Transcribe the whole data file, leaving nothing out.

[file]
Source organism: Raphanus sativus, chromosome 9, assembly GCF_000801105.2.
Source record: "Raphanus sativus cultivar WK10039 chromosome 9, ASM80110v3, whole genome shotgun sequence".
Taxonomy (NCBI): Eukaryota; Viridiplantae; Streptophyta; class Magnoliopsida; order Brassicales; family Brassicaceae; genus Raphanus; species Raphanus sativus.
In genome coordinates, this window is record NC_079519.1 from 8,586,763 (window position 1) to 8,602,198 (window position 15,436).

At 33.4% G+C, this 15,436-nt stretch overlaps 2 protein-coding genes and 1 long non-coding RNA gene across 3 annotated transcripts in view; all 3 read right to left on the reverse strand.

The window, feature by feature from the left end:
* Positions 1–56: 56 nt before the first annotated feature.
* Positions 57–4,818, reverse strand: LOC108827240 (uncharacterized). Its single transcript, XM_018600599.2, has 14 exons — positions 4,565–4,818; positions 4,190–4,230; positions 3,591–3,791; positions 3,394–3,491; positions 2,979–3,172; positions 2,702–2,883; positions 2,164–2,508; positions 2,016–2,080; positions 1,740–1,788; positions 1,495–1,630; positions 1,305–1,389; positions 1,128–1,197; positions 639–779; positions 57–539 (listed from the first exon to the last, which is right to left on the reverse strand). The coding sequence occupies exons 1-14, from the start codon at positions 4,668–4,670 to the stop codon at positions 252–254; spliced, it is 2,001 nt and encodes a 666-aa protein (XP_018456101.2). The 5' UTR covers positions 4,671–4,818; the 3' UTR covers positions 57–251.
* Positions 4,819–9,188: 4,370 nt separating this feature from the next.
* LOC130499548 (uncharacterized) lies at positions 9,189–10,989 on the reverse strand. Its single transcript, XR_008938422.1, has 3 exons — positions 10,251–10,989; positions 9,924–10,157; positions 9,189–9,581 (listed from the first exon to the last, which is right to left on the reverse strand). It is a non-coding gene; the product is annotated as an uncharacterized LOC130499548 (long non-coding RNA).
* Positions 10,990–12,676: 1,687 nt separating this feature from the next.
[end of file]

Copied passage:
Source organism: Raphanus sativus, chromosome 9, assembly GCF_000801105.2.
Source record: "Raphanus sativus cultivar WK10039 chromosome 9, ASM80110v3, whole genome shotgun sequence".
Taxonomy (NCBI): Eukaryota; Viridiplantae; Streptophyta; class Magnoliopsida; order Brassicales; family Brassicaceae; genus Raphanus; species Raphanus sativus.
In genome coordinates, this window is record NC_079519.1 from 8,586,763 (window position 1) to 8,602,198 (window position 15,436).

At 33.4% G+C, this 15,436-nt stretch overlaps 2 protein-coding genes and 1 long non-coding RNA gene across 3 annotated transcripts in view; all 3 read right to left on the reverse strand.

The window, feature by feature from the left end:
* Positions 1–56: 56 nt before the first annotated feature.
* Positions 57–4,818, reverse strand: LOC108827240 (uncharacterized). Its single transcript, XM_018600599.2, has 14 exons — positions 4,565–4,818; positions 4,190–4,230; positions 3,591–3,791; positions 3,394–3,491; positions 2,979–3,172; positions 2,702–2,883; positions 2,164–2,508; positions 2,016–2,080; positions 1,740–1,788; positions 1,495–1,630; positions 1,305–1,389; positions 1,128–1,197; positions 639–779; positions 57–539 (listed from the first exon to the last, which is right to left on the reverse strand). The coding sequence occupies exons 1-14, from the start codon at positions 4,668–4,670 to the stop codon at positions 252–254; spliced, it is 2,001 nt and encodes a 666-aa protein (XP_018456101.2). The 5' UTR covers positions 4,671–4,818; the 3' UTR covers positions 57–251.
* Positions 4,819–9,188: 4,370 nt separating this feature from the next.
* LOC130499548 (uncharacterized) lies at positions 9,189–10,989 on the reverse strand. Its single transcript, XR_008938422.1, has 3 exons — positions 10,251–10,989; positions 9,924–10,157; positions 9,189–9,581 (listed from the first exon to the last, which is right to left on the reverse strand). It is a non-coding gene; the product is annotated as an uncharacterized LOC130499548 (long non-coding RNA).
* Positions 10,990–12,676: 1,687 nt separating this feature from the next.